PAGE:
Broom Corn

Oct 13a 004
Broomcorn, or sorghum vulgare, is an annual that can grow to fifteen feet in a season. It is a crop grown primarily for the manufacture of brooms, and whisk brooms. It appears in the literature in the late 1500’s, in Italy;  Benjamin Franklin is reputed to have introduced broomcorn to the US in 1700.  Though I have been using broomcorn ornamentally in fall pots for years,  the above mentioned facts I learned only yesterday.  As I am focused on how plants look, I am impressed with that enterprising person that dried this plant, and made brooms. I will admit I did go and check out the broom in my office.

Oct 13a 008
They make a swell centerpiece in a fall pot. For this six foot tall centerpiece, I loosely zip-tie two  levels of material to a vinyl coated steel stake, and stuff my way down. The metal stake is a good idea-these stems are juicy, and very heavy.  I like to use fresh cut sorghum and millet as they dry in whatever position you have them. 

Oct 13 014The metal stake is inserted as close to the bottom of the pot as possible. A listing, out of vertical centerpiece-on my top ten list of things I really dislike. The long fibrous panicle of the broomcorn plant arches over gracefully in a pot.  I repeat that graceful arching with some leggy Tuscan blue kale; this combination is a good foil for those utterly organized cabbages. 

Oct 13 002Sometimes I sort the broomcorn bunches for color.  The dark stems are a beautiful compliment to this Francesco Del Re pot; plugs of angelina sedum infill the gaps. As I discussed yesterday, elevating the pots allows water to drain away freely. We will need this when dressing the pots for the winter.

Oct 13 011The green-cream and peach sorghum contrasts well with its counterpart in a dark purple-brown. I do not know if any of these stems would pass muster for broom-making material, but they make for a great fall pot.  That blue kale foliage is an unusual color in Michigan landscapes; it stands out.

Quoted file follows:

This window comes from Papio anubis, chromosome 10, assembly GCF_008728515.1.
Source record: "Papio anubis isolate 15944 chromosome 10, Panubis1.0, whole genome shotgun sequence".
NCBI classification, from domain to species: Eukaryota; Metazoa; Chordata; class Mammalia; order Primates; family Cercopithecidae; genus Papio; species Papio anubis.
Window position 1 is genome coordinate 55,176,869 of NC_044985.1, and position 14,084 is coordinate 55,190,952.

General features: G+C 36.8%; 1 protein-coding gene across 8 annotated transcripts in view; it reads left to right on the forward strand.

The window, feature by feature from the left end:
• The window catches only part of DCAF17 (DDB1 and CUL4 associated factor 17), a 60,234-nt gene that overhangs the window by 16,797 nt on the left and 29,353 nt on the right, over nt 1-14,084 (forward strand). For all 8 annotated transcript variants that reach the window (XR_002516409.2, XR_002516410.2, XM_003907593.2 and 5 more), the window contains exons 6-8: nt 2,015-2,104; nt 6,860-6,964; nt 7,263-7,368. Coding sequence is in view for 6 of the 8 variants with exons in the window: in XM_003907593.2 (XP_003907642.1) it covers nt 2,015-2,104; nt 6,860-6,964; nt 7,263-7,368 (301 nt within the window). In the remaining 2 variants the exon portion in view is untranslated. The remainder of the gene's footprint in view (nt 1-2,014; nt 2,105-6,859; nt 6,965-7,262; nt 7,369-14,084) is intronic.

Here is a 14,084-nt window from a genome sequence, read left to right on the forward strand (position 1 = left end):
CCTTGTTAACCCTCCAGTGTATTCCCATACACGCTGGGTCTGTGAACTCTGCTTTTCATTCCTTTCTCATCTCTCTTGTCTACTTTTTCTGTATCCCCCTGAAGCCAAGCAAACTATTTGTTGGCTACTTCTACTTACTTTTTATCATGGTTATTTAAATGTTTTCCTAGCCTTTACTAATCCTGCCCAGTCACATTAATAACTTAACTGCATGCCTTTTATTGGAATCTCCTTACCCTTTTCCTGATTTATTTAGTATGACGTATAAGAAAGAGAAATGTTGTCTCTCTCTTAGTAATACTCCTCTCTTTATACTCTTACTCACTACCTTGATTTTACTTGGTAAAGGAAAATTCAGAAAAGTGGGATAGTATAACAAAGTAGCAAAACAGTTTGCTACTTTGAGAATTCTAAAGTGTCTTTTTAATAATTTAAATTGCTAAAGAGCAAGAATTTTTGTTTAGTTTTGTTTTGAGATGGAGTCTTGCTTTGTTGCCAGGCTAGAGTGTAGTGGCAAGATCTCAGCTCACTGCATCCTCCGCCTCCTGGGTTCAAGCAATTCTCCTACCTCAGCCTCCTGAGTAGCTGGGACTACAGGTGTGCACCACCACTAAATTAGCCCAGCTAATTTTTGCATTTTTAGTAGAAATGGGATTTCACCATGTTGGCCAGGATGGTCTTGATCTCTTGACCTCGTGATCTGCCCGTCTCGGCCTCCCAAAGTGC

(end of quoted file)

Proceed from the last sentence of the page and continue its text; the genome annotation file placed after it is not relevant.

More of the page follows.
Oct 13 008Ornamental cabbages only get better as the night temperatures drop; they color up.  They are best planted as a tutu.  Plants with a stiff aspect need some friendly and loose companionship.  Thus this combination. The lime green angelina will take on an orange cast in cold weather, as in  37 degrees when I came to work this morning.

Oct 13 007This lace leaf kale is all about air, at the same time that it defines an overall shape.  What more could any gardener ask of a plant?  As kales and cabbages shed their lower leaves, I may bury the trunk as needed in the soil, and pitch the head forward some. The entire arrangement-saucy enough to attract attention. 

Oct 13 015

I plant my clients pots four times a year;  her pair of concrete squares, and three Francesco Del Re pots get dressed up for each season.  Every season she is looking out her kitchen window expecting to see something beautiful.  I suppose if I made a big issue of the history and ornamental use of broomcorn, she would listen. But her attention to that horticulture would not be the point.  As I try to provide her with a view to something,  I am interested in any plant, including a big rangy annual usually grown as a crop, that delivers.

Comments

  1. I’ve used broomcorn as a backdrop with dried maple leaves and sunflowers in a small hanging container outside my entry way when I can find it in the farmer’s market. I’m inspired by your blog to use it as a centerpiece. Thanks for sharing your ideas – I love reading your blog!

  2. I’ve never seen sorghum used that way. Thanks for the great ideas. 🙂

    – Julia at Midwest Moms

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